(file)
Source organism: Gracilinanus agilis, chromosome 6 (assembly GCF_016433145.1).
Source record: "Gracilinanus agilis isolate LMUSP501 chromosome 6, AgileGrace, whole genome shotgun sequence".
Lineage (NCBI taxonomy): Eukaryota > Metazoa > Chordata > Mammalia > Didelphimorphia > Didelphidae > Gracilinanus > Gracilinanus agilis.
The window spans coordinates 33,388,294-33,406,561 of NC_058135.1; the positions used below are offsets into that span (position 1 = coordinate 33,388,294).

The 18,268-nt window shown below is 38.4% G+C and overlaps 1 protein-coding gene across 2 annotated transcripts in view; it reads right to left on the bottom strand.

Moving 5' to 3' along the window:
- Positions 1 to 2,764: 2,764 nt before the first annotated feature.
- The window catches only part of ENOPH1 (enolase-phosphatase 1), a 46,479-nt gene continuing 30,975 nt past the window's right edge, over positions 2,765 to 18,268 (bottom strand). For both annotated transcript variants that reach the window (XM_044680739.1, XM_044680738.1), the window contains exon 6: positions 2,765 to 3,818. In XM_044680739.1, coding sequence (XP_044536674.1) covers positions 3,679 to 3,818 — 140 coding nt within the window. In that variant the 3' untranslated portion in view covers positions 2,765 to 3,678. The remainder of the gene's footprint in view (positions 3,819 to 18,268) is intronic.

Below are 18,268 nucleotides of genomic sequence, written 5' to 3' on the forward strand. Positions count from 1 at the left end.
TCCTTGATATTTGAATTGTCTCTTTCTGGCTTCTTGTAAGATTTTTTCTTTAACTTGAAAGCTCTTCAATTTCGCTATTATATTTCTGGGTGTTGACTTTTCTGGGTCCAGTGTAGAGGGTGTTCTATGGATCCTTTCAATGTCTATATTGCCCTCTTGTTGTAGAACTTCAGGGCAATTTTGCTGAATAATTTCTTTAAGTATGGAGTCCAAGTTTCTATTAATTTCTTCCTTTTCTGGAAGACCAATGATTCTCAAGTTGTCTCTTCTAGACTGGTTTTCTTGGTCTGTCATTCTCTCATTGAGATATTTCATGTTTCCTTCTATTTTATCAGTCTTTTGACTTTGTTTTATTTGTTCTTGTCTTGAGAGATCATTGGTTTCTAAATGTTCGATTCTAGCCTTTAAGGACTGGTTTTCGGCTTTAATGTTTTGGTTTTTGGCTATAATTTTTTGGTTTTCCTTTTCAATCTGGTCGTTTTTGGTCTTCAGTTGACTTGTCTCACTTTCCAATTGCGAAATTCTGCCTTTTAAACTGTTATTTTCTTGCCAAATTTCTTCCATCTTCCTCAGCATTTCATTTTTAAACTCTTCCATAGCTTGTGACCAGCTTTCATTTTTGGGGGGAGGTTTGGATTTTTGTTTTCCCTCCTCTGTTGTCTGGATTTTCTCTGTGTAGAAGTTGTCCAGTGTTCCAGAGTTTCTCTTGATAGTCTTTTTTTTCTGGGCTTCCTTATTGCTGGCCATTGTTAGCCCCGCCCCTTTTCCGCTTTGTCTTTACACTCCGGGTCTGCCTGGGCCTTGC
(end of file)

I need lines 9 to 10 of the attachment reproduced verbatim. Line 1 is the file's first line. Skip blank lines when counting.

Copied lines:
Below are 18,268 nucleotides of genomic sequence, written 5' to 3' on the forward strand. Positions count from 1 at the left end.
TCCTTGATATTTGAATTGTCTCTTTCTGGCTTCTTGTAAGATTTTTTCTTTAACTTGAAAGCTCTTCAATTTCGCTATTATATTTCTGGGTGTTGACTTTTCTGGGTCCAGTGTAGAGGGTGTTCTATGGATCCTTTCAATGTCTATATTGCCCTCTTGTTGTAGAACTTCAGGGCAATTTTGCTGAATAATTTCTTTAAGTATGGAGTCCAAGTTTCTATTAATTTCTTCCTTTTCTGGAAGACCAATGATTCTCAAGTTGTCTCTTCTAGACTGGTTTTCTTGGTCTGTCATTCTCTCATTGAGATATTTCATGTTTCCTTCTATTTTATCAGTCTTTTGACTTTGTTTTATTTGTTCTTGTCTTGAGAGATCATTGGTTTCTAAATGTTCGATTCTAGCCTTTAAGGACTGGTTTTCGGCTTTAATGTTTTGGTTTTTGGCTATAATTTTTTGGTTTTCCTTTTCAATCTGGTCGTTTTTGGTCTTCAGTTGACTTGTCTCACTTTCCAATTGCGAAATTCTGCCTTTTAAACTGTTATTTTCTTGCCAAATTTCTTCCATCTTCCTCAGCATTTCATTTTTAAACTCTTCCATAGCTTGTGACCAGCTTTCATTTTTGGGGGGAGGTTTGGATTTTTGTTTTCCCTCCTCTGTTGTCTGGATTTTCTCTGTGTAGAAGTTGTCCAGTGTTCCAGAGTTTCTCTTGATAGTCTTTTTTTTCTGGGCTTCCTTATTGCTGGCCATTGTTAGCCCCGCCCCTTTTCCGCTTTGTCTTTACACTCCGGGTCTGCCTGGGCCTTGC